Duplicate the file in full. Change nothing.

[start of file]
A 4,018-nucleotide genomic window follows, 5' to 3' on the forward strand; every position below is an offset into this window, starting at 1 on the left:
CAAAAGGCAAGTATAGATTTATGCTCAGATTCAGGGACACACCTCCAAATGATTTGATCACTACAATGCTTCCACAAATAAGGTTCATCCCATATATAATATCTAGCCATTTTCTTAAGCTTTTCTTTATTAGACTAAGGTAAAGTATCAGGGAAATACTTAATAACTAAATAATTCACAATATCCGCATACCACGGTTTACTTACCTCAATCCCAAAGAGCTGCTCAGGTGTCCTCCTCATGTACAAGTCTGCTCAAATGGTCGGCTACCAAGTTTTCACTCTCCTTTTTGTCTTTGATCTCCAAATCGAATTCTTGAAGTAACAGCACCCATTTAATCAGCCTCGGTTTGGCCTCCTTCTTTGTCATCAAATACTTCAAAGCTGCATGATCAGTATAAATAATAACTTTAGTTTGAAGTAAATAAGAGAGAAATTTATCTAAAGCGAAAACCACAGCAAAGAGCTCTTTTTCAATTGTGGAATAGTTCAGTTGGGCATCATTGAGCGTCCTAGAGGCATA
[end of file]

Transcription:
A 4,018-nucleotide genomic window follows, 5' to 3' on the forward strand; every position below is an offset into this window, starting at 1 on the left:
CAAAAGGCAAGTATAGATTTATGCTCAGATTCAGGGACACACCTCCAAATGATTTGATCACTACAATGCTTCCACAAATAAGGTTCATCCCATATATAATATCTAGCCATTTTCTTAAGCTTTTCTTTATTAGACTAAGGTAAAGTATCAGGGAAATACTTAATAACTAAATAATTCACAATATCCGCATACCACGGTTTACTTACCTCAATCCCAAAGAGCTGCTCAGGTGTCCTCCTCATGTACAAGTCTGCTCAAATGGTCGGCTACCAAGTTTTCACTCTCCTTTTTGTCTTTGATCTCCAAATCGAATTCTTGAAGTAACAGCACCCATTTAATCAGCCTCGGTTTGGCCTCCTTCTTTGTCATCAAATACTTCAAAGCTGCATGATCAGTATAAATAATAACTTTAGTTTGAAGTAAATAAGAGAGAAATTTATCTAAAGCGAAAACCACAGCAAAGAGCTCTTTTTCAATTGTGGAATAGTTCAGTTGGGCATCATTGAGCGTCCTAGAGGCATA